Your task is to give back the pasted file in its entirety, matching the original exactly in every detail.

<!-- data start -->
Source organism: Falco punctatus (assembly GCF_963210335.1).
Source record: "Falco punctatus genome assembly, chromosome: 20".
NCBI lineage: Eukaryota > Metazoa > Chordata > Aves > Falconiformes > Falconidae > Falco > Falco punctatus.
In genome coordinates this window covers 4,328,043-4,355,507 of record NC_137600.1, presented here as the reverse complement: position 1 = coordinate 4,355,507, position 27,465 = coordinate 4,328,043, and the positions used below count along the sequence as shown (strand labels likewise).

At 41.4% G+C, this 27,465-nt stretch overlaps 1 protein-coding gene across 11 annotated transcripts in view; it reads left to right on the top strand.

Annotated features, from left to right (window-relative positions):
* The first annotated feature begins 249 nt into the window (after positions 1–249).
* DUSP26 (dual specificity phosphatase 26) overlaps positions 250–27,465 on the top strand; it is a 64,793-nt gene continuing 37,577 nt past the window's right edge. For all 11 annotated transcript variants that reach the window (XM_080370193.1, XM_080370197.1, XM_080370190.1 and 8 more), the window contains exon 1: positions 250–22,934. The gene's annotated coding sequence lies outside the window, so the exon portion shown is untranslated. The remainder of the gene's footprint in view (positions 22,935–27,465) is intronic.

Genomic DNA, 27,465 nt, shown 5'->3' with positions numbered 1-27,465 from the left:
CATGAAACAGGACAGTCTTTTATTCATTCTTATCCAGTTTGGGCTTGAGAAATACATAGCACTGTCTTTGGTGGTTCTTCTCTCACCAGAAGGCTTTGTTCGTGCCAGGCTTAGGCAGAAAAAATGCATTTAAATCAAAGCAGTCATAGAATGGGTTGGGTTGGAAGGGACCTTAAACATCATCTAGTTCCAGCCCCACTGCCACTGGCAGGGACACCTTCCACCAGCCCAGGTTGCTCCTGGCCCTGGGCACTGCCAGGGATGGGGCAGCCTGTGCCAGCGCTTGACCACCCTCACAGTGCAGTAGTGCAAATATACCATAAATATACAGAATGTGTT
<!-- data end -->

Source organism: Falco punctatus (assembly GCF_963210335.1).
Source record: "Falco punctatus genome assembly, chromosome: 20".
NCBI lineage: Eukaryota > Metazoa > Chordata > Aves > Falconiformes > Falconidae > Falco > Falco punctatus.
In genome coordinates this window covers 4,328,043-4,355,507 of record NC_137600.1, presented here as the reverse complement: position 1 = coordinate 4,355,507, position 27,465 = coordinate 4,328,043, and the positions used below count along the sequence as shown (strand labels likewise).

At 41.4% G+C, this 27,465-nt stretch overlaps 1 protein-coding gene across 11 annotated transcripts in view; it reads left to right on the top strand.

Annotated features, from left to right (window-relative positions):
* The first annotated feature begins 249 nt into the window (after positions 1–249).
* DUSP26 (dual specificity phosphatase 26) overlaps positions 250–27,465 on the top strand; it is a 64,793-nt gene continuing 37,577 nt past the window's right edge. For all 11 annotated transcript variants that reach the window (XM_080370193.1, XM_080370197.1, XM_080370190.1 and 8 more), the window contains exon 1: positions 250–22,934. The gene's annotated coding sequence lies outside the window, so the exon portion shown is untranslated. The remainder of the gene's footprint in view (positions 22,935–27,465) is intronic.

Genomic DNA, 27,465 nt, shown 5'->3' with positions numbered 1-27,465 from the left:
CATGAAACAGGACAGTCTTTTATTCATTCTTATCCAGTTTGGGCTTGAGAAATACATAGCACTGTCTTTGGTGGTTCTTCTCTCACCAGAAGGCTTTGTTCGTGCCAGGCTTAGGCAGAAAAAATGCATTTAAATCAAAGCAGTCATAGAATGGGTTGGGTTGGAAGGGACCTTAAACATCATCTAGTTCCAGCCCCACTGCCACTGGCAGGGACACCTTCCACCAGCCCAGGTTGCTCCTGGCCCTGGGCACTGCCAGGGATGGGGCAGCCTGTGCCAGCGCTTGACCACCCTCACAGTGCAGTAGTGCAAATATACCATAAATATACAGAATGTGTT